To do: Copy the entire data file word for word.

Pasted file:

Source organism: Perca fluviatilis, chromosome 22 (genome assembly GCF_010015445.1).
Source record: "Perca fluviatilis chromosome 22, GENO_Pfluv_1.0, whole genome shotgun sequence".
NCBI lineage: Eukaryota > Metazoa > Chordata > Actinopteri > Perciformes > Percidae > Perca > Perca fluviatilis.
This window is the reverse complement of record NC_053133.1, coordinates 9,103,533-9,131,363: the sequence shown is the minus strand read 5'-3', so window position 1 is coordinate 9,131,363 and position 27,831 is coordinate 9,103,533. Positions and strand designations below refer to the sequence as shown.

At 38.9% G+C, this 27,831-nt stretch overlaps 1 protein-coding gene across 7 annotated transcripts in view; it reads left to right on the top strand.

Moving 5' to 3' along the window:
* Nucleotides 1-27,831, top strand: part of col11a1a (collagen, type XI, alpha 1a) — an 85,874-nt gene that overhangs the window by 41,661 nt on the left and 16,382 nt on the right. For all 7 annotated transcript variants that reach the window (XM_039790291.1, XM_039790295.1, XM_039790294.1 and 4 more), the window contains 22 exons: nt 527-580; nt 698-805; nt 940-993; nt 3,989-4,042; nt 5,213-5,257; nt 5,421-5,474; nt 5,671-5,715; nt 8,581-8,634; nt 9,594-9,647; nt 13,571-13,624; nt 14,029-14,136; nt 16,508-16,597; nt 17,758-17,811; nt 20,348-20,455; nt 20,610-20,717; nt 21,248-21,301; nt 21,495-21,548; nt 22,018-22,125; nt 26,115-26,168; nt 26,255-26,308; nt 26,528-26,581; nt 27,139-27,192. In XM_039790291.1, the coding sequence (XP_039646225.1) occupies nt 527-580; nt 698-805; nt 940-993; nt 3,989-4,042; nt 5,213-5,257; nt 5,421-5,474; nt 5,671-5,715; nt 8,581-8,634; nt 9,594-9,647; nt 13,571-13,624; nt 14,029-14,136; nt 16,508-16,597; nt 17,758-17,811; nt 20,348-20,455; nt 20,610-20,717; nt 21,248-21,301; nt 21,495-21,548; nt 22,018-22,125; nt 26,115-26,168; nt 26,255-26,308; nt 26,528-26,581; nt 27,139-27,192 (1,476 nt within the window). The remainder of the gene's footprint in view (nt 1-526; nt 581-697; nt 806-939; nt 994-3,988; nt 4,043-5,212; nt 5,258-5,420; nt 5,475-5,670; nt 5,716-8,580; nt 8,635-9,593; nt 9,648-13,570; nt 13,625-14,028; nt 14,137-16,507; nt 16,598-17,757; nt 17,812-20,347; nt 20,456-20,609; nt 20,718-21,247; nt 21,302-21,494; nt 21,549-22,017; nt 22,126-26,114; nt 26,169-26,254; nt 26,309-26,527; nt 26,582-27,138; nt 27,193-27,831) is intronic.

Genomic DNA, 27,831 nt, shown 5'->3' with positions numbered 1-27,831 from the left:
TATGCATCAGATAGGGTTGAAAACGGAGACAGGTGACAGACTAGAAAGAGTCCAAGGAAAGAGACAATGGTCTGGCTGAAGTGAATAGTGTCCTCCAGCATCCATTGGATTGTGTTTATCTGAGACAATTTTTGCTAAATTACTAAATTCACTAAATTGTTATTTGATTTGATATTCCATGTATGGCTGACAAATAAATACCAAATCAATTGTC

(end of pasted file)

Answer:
Source organism: Perca fluviatilis, chromosome 22 (genome assembly GCF_010015445.1).
Source record: "Perca fluviatilis chromosome 22, GENO_Pfluv_1.0, whole genome shotgun sequence".
NCBI lineage: Eukaryota > Metazoa > Chordata > Actinopteri > Perciformes > Percidae > Perca > Perca fluviatilis.
This window is the reverse complement of record NC_053133.1, coordinates 9,103,533-9,131,363: the sequence shown is the minus strand read 5'-3', so window position 1 is coordinate 9,131,363 and position 27,831 is coordinate 9,103,533. Positions and strand designations below refer to the sequence as shown.

At 38.9% G+C, this 27,831-nt stretch overlaps 1 protein-coding gene across 7 annotated transcripts in view; it reads left to right on the top strand.

Moving 5' to 3' along the window:
* Nucleotides 1-27,831, top strand: part of col11a1a (collagen, type XI, alpha 1a) — an 85,874-nt gene that overhangs the window by 41,661 nt on the left and 16,382 nt on the right. For all 7 annotated transcript variants that reach the window (XM_039790291.1, XM_039790295.1, XM_039790294.1 and 4 more), the window contains 22 exons: nt 527-580; nt 698-805; nt 940-993; nt 3,989-4,042; nt 5,213-5,257; nt 5,421-5,474; nt 5,671-5,715; nt 8,581-8,634; nt 9,594-9,647; nt 13,571-13,624; nt 14,029-14,136; nt 16,508-16,597; nt 17,758-17,811; nt 20,348-20,455; nt 20,610-20,717; nt 21,248-21,301; nt 21,495-21,548; nt 22,018-22,125; nt 26,115-26,168; nt 26,255-26,308; nt 26,528-26,581; nt 27,139-27,192. In XM_039790291.1, the coding sequence (XP_039646225.1) occupies nt 527-580; nt 698-805; nt 940-993; nt 3,989-4,042; nt 5,213-5,257; nt 5,421-5,474; nt 5,671-5,715; nt 8,581-8,634; nt 9,594-9,647; nt 13,571-13,624; nt 14,029-14,136; nt 16,508-16,597; nt 17,758-17,811; nt 20,348-20,455; nt 20,610-20,717; nt 21,248-21,301; nt 21,495-21,548; nt 22,018-22,125; nt 26,115-26,168; nt 26,255-26,308; nt 26,528-26,581; nt 27,139-27,192 (1,476 nt within the window). The remainder of the gene's footprint in view (nt 1-526; nt 581-697; nt 806-939; nt 994-3,988; nt 4,043-5,212; nt 5,258-5,420; nt 5,475-5,670; nt 5,716-8,580; nt 8,635-9,593; nt 9,648-13,570; nt 13,625-14,028; nt 14,137-16,507; nt 16,598-17,757; nt 17,812-20,347; nt 20,456-20,609; nt 20,718-21,247; nt 21,302-21,494; nt 21,549-22,017; nt 22,126-26,114; nt 26,169-26,254; nt 26,309-26,527; nt 26,582-27,138; nt 27,193-27,831) is intronic.

Genomic DNA, 27,831 nt, shown 5'->3' with positions numbered 1-27,831 from the left:
TATGCATCAGATAGGGTTGAAAACGGAGACAGGTGACAGACTAGAAAGAGTCCAAGGAAAGAGACAATGGTCTGGCTGAAGTGAATAGTGTCCTCCAGCATCCATTGGATTGTGTTTATCTGAGACAATTTTTGCTAAATTACTAAATTCACTAAATTGTTATTTGATTTGATATTCCATGTATGGCTGACAAATAAATACCAAATCAATTGTC